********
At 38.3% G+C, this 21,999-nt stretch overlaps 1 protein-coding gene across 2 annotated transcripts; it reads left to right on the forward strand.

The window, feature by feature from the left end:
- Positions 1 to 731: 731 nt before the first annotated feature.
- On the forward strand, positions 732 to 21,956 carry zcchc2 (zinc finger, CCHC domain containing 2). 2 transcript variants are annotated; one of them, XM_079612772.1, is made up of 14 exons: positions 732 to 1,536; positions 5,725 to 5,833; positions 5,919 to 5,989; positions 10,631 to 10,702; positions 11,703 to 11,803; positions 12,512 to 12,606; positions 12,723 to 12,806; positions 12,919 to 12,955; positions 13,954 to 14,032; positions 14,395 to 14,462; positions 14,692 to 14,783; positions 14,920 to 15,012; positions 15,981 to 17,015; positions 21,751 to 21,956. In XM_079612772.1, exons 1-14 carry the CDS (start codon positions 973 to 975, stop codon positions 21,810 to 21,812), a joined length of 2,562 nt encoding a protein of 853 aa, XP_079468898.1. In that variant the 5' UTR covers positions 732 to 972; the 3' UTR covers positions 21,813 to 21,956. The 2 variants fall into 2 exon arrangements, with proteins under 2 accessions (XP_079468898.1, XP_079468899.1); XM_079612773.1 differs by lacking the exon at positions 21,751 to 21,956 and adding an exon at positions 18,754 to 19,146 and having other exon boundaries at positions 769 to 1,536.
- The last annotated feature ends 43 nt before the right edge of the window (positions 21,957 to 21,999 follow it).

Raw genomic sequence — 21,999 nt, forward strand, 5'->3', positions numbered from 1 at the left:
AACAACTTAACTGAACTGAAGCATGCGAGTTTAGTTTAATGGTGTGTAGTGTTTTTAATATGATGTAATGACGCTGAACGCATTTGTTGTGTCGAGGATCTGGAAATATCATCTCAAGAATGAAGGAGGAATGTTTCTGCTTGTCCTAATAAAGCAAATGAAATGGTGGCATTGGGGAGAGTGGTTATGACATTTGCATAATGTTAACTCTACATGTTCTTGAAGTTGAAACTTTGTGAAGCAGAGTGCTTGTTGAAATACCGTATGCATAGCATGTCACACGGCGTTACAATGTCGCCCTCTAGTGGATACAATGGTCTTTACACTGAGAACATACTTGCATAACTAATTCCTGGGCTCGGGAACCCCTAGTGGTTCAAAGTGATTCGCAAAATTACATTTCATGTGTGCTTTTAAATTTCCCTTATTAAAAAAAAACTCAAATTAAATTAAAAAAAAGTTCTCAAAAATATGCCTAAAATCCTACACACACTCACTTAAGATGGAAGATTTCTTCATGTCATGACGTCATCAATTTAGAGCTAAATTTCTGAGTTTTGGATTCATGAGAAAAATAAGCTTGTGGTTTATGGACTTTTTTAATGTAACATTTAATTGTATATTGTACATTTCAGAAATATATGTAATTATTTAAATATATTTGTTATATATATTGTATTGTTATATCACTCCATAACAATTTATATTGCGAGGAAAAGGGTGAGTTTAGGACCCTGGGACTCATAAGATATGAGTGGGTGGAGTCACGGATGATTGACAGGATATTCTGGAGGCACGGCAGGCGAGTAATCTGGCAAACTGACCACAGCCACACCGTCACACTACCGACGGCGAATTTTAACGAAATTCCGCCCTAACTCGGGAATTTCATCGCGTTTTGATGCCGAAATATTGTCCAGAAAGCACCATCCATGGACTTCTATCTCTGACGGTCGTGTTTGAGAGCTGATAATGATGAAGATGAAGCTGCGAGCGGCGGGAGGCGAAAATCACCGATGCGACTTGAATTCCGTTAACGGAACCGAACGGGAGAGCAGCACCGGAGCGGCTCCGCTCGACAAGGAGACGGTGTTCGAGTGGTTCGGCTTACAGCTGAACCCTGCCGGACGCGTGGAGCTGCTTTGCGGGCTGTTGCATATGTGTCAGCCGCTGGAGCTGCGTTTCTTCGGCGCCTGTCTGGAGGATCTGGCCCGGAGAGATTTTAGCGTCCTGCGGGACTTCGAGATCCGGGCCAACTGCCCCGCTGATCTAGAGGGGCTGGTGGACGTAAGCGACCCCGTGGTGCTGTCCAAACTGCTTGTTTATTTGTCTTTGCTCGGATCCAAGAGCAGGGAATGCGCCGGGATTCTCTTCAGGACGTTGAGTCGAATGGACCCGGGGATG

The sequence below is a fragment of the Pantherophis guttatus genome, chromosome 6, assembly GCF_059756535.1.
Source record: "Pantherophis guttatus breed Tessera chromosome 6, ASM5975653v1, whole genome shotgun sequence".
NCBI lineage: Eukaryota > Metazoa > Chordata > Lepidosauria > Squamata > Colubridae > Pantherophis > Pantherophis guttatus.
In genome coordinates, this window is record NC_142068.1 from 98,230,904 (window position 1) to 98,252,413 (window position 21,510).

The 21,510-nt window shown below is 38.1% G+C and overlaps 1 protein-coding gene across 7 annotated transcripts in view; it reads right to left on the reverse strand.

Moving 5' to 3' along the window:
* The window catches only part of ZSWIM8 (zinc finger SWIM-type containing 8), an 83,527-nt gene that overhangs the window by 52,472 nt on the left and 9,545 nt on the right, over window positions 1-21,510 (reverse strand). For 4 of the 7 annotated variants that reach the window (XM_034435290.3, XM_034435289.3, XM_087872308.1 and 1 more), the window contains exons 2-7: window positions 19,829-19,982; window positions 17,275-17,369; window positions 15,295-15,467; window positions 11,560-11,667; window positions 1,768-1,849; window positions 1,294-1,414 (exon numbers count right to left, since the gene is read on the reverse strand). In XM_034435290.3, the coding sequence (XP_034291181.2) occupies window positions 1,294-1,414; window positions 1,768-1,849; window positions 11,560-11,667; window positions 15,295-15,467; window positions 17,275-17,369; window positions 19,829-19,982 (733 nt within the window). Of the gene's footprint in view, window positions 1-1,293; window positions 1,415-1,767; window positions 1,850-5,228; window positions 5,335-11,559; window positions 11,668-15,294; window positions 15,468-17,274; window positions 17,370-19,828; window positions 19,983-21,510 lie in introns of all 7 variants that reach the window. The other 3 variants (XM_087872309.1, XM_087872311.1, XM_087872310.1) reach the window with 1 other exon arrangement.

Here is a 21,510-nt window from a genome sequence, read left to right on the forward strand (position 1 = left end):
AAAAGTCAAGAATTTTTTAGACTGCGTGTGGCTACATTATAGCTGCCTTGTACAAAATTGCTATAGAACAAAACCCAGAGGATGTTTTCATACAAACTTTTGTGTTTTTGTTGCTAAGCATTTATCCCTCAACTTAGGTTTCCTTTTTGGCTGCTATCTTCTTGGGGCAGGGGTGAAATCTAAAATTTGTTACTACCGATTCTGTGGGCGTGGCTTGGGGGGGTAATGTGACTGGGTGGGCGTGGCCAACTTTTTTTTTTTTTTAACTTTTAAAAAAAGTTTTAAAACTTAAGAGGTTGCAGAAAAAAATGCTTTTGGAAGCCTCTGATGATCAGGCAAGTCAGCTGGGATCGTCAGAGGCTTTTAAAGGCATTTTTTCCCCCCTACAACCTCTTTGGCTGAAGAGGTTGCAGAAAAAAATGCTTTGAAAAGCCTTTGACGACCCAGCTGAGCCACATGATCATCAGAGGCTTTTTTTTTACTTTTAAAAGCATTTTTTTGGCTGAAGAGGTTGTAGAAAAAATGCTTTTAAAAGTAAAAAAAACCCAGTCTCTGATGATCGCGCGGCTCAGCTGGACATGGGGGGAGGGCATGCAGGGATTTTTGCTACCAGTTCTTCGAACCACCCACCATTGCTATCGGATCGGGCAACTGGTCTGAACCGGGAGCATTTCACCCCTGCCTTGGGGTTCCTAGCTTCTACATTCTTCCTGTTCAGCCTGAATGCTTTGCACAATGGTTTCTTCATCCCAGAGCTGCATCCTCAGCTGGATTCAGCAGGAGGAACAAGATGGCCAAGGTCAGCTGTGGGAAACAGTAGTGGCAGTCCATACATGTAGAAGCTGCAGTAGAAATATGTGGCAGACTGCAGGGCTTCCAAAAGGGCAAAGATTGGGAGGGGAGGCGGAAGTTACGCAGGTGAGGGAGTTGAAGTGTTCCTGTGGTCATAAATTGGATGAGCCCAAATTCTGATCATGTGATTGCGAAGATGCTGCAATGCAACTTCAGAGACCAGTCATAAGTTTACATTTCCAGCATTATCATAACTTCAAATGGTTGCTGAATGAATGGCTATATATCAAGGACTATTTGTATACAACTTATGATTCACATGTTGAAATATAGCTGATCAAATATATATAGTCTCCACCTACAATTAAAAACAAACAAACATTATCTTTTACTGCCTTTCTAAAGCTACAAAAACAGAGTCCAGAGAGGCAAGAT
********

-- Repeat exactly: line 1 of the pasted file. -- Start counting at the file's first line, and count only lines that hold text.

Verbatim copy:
At 38.3% G+C, this 21,999-nt stretch overlaps 1 protein-coding gene across 2 annotated transcripts; it reads left to right on the forward strand.